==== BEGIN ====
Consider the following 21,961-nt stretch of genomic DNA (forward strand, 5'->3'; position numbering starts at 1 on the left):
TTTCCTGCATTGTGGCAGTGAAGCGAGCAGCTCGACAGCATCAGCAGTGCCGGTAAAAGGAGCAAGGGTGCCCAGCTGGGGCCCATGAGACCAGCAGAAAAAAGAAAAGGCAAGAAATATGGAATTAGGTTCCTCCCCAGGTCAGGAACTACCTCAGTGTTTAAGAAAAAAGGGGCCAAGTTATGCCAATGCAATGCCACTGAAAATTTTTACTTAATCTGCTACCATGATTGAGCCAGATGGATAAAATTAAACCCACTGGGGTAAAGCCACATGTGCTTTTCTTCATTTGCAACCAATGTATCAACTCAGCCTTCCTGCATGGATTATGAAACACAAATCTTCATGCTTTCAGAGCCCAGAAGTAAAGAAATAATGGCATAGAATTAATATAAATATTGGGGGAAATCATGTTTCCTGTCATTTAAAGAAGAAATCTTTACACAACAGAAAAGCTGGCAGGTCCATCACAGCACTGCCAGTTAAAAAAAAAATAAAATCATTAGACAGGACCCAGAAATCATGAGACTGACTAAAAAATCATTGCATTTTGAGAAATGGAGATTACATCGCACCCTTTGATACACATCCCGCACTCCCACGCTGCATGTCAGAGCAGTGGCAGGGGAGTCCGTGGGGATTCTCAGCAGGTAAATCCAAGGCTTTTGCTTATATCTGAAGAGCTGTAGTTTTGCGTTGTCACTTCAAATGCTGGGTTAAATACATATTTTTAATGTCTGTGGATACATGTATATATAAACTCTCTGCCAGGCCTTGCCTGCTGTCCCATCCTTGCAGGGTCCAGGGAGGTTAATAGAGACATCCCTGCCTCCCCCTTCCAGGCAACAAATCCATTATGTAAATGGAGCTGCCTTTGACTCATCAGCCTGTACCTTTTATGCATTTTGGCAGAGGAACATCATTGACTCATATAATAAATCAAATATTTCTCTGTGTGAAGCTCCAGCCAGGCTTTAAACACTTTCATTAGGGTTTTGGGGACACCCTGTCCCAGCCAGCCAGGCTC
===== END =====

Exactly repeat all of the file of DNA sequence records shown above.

Consider the following 21,961-nt stretch of genomic DNA (forward strand, 5'->3'; position numbering starts at 1 on the left):
TTTCCTGCATTGTGGCAGTGAAGCGAGCAGCTCGACAGCATCAGCAGTGCCGGTAAAAGGAGCAAGGGTGCCCAGCTGGGGCCCATGAGACCAGCAGAAAAAAGAAAAGGCAAGAAATATGGAATTAGGTTCCTCCCCAGGTCAGGAACTACCTCAGTGTTTAAGAAAAAAGGGGCCAAGTTATGCCAATGCAATGCCACTGAAAATTTTTACTTAATCTGCTACCATGATTGAGCCAGATGGATAAAATTAAACCCACTGGGGTAAAGCCACATGTGCTTTTCTTCATTTGCAACCAATGTATCAACTCAGCCTTCCTGCATGGATTATGAAACACAAATCTTCATGCTTTCAGAGCCCAGAAGTAAAGAAATAATGGCATAGAATTAATATAAATATTGGGGGAAATCATGTTTCCTGTCATTTAAAGAAGAAATCTTTACACAACAGAAAAGCTGGCAGGTCCATCACAGCACTGCCAGTTAAAAAAAAAATAAAATCATTAGACAGGACCCAGAAATCATGAGACTGACTAAAAAATCATTGCATTTTGAGAAATGGAGATTACATCGCACCCTTTGATACACATCCCGCACTCCCACGCTGCATGTCAGAGCAGTGGCAGGGGAGTCCGTGGGGATTCTCAGCAGGTAAATCCAAGGCTTTTGCTTATATCTGAAGAGCTGTAGTTTTGCGTTGTCACTTCAAATGCTGGGTTAAATACATATTTTTAATGTCTGTGGATACATGTATATATAAACTCTCTGCCAGGCCTTGCCTGCTGTCCCATCCTTGCAGGGTCCAGGGAGGTTAATAGAGACATCCCTGCCTCCCCCTTCCAGGCAACAAATCCATTATGTAAATGGAGCTGCCTTTGACTCATCAGCCTGTACCTTTTATGCATTTTGGCAGAGGAACATCATTGACTCATATAATAAATCAAATATTTCTCTGTGTGAAGCTCCAGCCAGGCTTTAAACACTTTCATTAGGGTTTTGGGGACACCCTGTCCCAGCCAGCCAGGCTC